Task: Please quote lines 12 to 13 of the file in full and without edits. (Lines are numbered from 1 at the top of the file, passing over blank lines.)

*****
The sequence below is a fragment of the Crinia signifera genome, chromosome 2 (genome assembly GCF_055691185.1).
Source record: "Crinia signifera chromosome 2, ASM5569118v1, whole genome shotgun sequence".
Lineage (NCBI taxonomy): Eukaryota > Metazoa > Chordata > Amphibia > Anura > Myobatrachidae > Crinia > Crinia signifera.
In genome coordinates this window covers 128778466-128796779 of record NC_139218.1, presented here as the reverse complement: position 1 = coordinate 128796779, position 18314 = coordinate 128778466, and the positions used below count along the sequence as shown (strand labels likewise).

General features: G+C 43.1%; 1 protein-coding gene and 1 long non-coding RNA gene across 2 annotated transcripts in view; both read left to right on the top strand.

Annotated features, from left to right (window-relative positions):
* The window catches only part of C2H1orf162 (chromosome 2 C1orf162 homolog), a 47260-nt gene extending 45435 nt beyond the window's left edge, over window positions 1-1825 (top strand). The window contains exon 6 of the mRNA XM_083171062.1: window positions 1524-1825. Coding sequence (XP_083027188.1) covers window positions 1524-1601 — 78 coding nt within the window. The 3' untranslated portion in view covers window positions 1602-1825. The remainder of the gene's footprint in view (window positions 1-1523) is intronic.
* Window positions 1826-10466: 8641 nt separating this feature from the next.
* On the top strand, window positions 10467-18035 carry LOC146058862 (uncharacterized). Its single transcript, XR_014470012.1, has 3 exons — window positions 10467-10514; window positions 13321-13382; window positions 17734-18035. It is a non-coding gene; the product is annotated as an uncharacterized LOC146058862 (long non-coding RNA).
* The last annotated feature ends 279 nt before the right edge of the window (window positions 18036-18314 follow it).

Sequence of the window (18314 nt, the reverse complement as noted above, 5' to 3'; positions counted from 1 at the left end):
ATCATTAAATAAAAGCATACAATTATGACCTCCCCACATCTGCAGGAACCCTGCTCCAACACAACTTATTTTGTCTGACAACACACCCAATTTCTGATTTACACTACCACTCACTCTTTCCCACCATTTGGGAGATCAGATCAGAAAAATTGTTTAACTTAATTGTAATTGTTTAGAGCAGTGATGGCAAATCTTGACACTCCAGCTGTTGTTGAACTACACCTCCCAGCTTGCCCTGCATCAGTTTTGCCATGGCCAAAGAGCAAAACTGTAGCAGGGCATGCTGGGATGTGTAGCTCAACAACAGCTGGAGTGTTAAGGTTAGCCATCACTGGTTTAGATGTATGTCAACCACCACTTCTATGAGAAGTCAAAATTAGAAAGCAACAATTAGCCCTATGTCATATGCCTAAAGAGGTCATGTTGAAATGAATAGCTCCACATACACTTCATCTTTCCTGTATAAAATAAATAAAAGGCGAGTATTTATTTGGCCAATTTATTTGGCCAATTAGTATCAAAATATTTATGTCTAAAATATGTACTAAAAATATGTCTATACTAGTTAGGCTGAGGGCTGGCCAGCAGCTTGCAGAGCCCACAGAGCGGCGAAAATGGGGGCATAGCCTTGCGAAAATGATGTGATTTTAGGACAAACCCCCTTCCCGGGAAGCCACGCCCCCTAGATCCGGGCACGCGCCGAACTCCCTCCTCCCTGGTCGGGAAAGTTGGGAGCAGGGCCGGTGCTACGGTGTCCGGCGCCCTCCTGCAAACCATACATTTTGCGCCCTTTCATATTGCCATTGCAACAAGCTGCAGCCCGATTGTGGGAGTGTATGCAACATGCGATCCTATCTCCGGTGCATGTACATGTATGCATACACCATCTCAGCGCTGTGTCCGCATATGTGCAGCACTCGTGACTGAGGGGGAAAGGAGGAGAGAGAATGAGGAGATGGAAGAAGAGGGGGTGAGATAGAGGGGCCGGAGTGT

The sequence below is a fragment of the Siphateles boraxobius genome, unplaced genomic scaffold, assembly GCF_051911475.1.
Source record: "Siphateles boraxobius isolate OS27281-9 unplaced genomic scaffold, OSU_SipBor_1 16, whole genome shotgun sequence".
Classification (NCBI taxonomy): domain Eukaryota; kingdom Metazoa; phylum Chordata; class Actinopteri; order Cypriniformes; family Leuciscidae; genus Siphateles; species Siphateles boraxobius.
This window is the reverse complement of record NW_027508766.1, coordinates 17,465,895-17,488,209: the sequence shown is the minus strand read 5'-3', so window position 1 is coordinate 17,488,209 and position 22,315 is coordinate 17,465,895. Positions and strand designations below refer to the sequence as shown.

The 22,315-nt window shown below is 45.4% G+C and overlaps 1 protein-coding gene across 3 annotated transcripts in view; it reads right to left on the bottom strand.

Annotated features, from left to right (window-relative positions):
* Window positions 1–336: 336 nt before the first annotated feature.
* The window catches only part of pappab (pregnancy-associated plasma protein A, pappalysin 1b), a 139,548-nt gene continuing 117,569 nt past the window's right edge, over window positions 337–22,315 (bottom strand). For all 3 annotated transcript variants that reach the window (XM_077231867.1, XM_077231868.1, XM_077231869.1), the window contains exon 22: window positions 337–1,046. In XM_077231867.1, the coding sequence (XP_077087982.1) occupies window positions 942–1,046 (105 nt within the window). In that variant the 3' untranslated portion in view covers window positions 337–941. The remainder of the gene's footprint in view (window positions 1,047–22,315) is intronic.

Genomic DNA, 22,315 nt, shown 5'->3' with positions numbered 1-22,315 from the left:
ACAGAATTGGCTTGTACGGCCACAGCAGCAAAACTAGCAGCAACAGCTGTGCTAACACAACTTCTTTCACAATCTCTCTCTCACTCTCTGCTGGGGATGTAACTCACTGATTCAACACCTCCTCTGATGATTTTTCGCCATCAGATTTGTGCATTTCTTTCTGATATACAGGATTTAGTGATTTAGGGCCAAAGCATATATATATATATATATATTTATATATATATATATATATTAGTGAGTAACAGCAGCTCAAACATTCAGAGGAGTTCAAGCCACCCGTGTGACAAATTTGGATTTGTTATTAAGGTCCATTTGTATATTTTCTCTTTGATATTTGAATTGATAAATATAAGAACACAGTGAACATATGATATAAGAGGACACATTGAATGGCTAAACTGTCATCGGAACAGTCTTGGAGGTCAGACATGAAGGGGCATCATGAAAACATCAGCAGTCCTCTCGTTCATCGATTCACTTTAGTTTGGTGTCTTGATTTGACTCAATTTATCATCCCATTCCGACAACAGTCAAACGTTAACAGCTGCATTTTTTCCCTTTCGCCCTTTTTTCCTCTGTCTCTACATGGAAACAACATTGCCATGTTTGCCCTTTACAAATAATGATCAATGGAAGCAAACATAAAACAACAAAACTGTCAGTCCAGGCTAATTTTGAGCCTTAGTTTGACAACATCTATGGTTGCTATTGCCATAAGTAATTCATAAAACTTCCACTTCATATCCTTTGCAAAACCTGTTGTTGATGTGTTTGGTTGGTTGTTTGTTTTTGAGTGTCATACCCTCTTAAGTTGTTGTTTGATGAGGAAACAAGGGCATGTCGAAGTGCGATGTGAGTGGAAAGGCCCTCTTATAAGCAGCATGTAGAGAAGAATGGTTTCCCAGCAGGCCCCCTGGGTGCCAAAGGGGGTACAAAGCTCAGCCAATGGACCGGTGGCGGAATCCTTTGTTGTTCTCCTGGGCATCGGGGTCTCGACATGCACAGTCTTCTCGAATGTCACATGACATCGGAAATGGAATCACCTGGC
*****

ATCATTAAATAAAAGCATACAATTATGACCTCCCCACATCTGCAGGAACCCTGCTCCAACACAACTTATTTTGTCTGACAACACACCCAATTTCTGATTTACACTACCACTCACTCTTTCCCACCATTTGGGAGATCAGATCAGAAAAATTGTTTAACTTAATTGTAATTGTTTAGAGCAGTGATGGCAAATCTTGACACTCCAGCTGTTGTTGAACTACACCTCCCAGCTTGCCCTGCATCAGTTTTGCCATGGCCAAAGAGCAAAACTGTAGCAGGGCATGCTGGGATGTGTAGCTCAACAACAGCTGGAGTGTTAAGGTTAGCCATCACTGGTTTAGATGTATGTCAACCACCACTTCTATGAGAAGTCAAAATTAGAAAGCAACAATTAGCCCTATGTCATATGCCTAAAGAGGTCATGTTGAAATGAATAGCTCCACATACACTTCATCTTTCCTGTATAAAATAAATAAAAGGCGAGTATTTATTTGGCCAATTTATTTGGCCAATTAGTATCAAAATATTTATGTCTAAAATATGTACTAAAAATATGTCTATACTAGTTAGGCTGAGGGCTGGCCAGCAGCTTGCAGAGCCCACAGAGCGGCGAAAATGGGGGCATAGCCTTGCGAAAATGATGTGATTTTAGGACAAACCCCCTTCCCGGGAAGCCACGCCCCCTAGATCCGGGCACGCGCCGAACTCCCTCCTCCCTGGTCGGGAAAGTTGGGAGCAGGGCCGGTGCTACGGTGTCCGGCGCCCTCCTGCAAACCATACATTTTGCGCCCTTTCATATTGCCATTGCAACAAGCTGCAGCCCGATTGTGGGAGTGTATGCAACATGCGATCCTATCTCCGGTGCATGTACATGTATGCATACACCATCTCAGCGCTGTGTCCGCATATGTGCAGCACTCGTGACTGAGGGGGAAAGGAGGAGAGAGAATGAGGAGATGGAAGAAGAGGGGGTGAGATAGAGGGGCCGGAGTGT

The sequence below is a fragment of the Siphateles boraxobius genome, unplaced genomic scaffold, assembly GCF_051911475.1.